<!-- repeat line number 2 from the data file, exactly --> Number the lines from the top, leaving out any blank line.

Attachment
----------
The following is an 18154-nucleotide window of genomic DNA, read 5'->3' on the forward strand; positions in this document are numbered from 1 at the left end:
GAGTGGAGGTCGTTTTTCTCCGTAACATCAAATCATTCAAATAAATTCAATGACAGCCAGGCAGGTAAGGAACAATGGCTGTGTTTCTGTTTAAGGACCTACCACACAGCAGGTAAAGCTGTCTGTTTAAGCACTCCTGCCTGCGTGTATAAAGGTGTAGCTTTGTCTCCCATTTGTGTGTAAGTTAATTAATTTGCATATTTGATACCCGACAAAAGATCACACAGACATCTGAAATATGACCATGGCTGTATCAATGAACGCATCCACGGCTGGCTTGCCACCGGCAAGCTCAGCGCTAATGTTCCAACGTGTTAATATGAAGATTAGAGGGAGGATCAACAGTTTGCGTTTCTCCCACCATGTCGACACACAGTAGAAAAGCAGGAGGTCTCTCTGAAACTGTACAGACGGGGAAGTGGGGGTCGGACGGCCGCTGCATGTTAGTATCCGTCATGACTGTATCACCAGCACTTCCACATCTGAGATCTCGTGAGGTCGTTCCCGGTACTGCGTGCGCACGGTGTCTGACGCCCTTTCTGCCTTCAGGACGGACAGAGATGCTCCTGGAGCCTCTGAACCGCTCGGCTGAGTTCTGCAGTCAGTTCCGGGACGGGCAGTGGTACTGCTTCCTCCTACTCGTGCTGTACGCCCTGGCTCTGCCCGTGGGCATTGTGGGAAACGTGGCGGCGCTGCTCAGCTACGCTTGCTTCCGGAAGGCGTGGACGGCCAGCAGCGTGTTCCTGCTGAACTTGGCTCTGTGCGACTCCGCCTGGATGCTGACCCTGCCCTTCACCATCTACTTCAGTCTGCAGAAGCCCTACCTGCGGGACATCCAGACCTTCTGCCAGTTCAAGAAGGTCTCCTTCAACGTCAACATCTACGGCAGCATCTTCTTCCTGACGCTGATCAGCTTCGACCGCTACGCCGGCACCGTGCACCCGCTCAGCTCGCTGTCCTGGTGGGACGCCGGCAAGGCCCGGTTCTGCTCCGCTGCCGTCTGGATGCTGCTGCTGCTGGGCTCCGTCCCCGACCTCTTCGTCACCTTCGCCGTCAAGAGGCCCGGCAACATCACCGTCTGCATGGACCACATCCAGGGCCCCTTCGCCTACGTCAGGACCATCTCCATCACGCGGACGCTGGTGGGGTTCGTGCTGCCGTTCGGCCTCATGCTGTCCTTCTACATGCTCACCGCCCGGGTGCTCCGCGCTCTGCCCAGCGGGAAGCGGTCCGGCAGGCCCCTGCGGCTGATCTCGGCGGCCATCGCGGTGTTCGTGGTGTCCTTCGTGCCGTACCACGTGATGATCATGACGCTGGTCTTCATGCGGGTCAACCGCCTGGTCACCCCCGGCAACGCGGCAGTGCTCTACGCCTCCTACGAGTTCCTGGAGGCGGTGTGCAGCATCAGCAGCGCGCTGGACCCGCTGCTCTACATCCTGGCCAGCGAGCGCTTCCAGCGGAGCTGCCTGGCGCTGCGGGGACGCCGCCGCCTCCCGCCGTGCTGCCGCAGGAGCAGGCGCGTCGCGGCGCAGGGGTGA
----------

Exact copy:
GAGTGGAGGTCGTTTTTCTCCGTAACATCAAATCATTCAAATAAATTCAATGACAGCCAGGCAGGTAAGGAACAATGGCTGTGTTTCTGTTTAAGGACCTACCACACAGCAGGTAAAGCTGTCTGTTTAAGCACTCCTGCCTGCGTGTATAAAGGTGTAGCTTTGTCTCCCATTTGTGTGTAAGTTAATTAATTTGCATATTTGATACCCGACAAAAGATCACACAGACATCTGAAATATGACCATGGCTGTATCAATGAACGCATCCACGGCTGGCTTGCCACCGGCAAGCTCAGCGCTAATGTTCCAACGTGTTAATATGAAGATTAGAGGGAGGATCAACAGTTTGCGTTTCTCCCACCATGTCGACACACAGTAGAAAAGCAGGAGGTCTCTCTGAAACTGTACAGACGGGGAAGTGGGGGTCGGACGGCCGCTGCATGTTAGTATCCGTCATGACTGTATCACCAGCACTTCCACATCTGAGATCTCGTGAGGTCGTTCCCGGTACTGCGTGCGCACGGTGTCTGACGCCCTTTCTGCCTTCAGGACGGACAGAGATGCTCCTGGAGCCTCTGAACCGCTCGGCTGAGTTCTGCAGTCAGTTCCGGGACGGGCAGTGGTACTGCTTCCTCCTACTCGTGCTGTACGCCCTGGCTCTGCCCGTGGGCATTGTGGGAAACGTGGCGGCGCTGCTCAGCTACGCTTGCTTCCGGAAGGCGTGGACGGCCAGCAGCGTGTTCCTGCTGAACTTGGCTCTGTGCGACTCCGCCTGGATGCTGACCCTGCCCTTCACCATCTACTTCAGTCTGCAGAAGCCCTACCTGCGGGACATCCAGACCTTCTGCCAGTTCAAGAAGGTCTCCTTCAACGTCAACATCTACGGCAGCATCTTCTTCCTGACGCTGATCAGCTTCGACCGCTACGCCGGCACCGTGCACCCGCTCAGCTCGCTGTCCTGGTGGGACGCCGGCAAGGCCCGGTTCTGCTCCGCTGCCGTCTGGATGCTGCTGCTGCTGGGCTCCGTCCCCGACCTCTTCGTCACCTTCGCCGTCAAGAGGCCCGGCAACATCACCGTCTGCATGGACCACATCCAGGGCCCCTTCGCCTACGTCAGGACCATCTCCATCACGCGGACGCTGGTGGGGTTCGTGCTGCCGTTCGGCCTCATGCTGTCCTTCTACATGCTCACCGCCCGGGTGCTCCGCGCTCTGCCCAGCGGGAAGCGGTCCGGCAGGCCCCTGCGGCTGATCTCGGCGGCCATCGCGGTGTTCGTGGTGTCCTTCGTGCCGTACCACGTGATGATCATGACGCTGGTCTTCATGCGGGTCAACCGCCTGGTCACCCCCGGCAACGCGGCAGTGCTCTACGCCTCCTACGAGTTCCTGGAGGCGGTGTGCAGCATCAGCAGCGCGCTGGACCCGCTGCTCTACATCCTGGCCAGCGAGCGCTTCCAGCGGAGCTGCCTGGCGCTGCGGGGACGCCGCCGCCTCCCGCCGTGCTGCCGCAGGAGCAGGCGCGTCGCGGCGCAGGGGTGA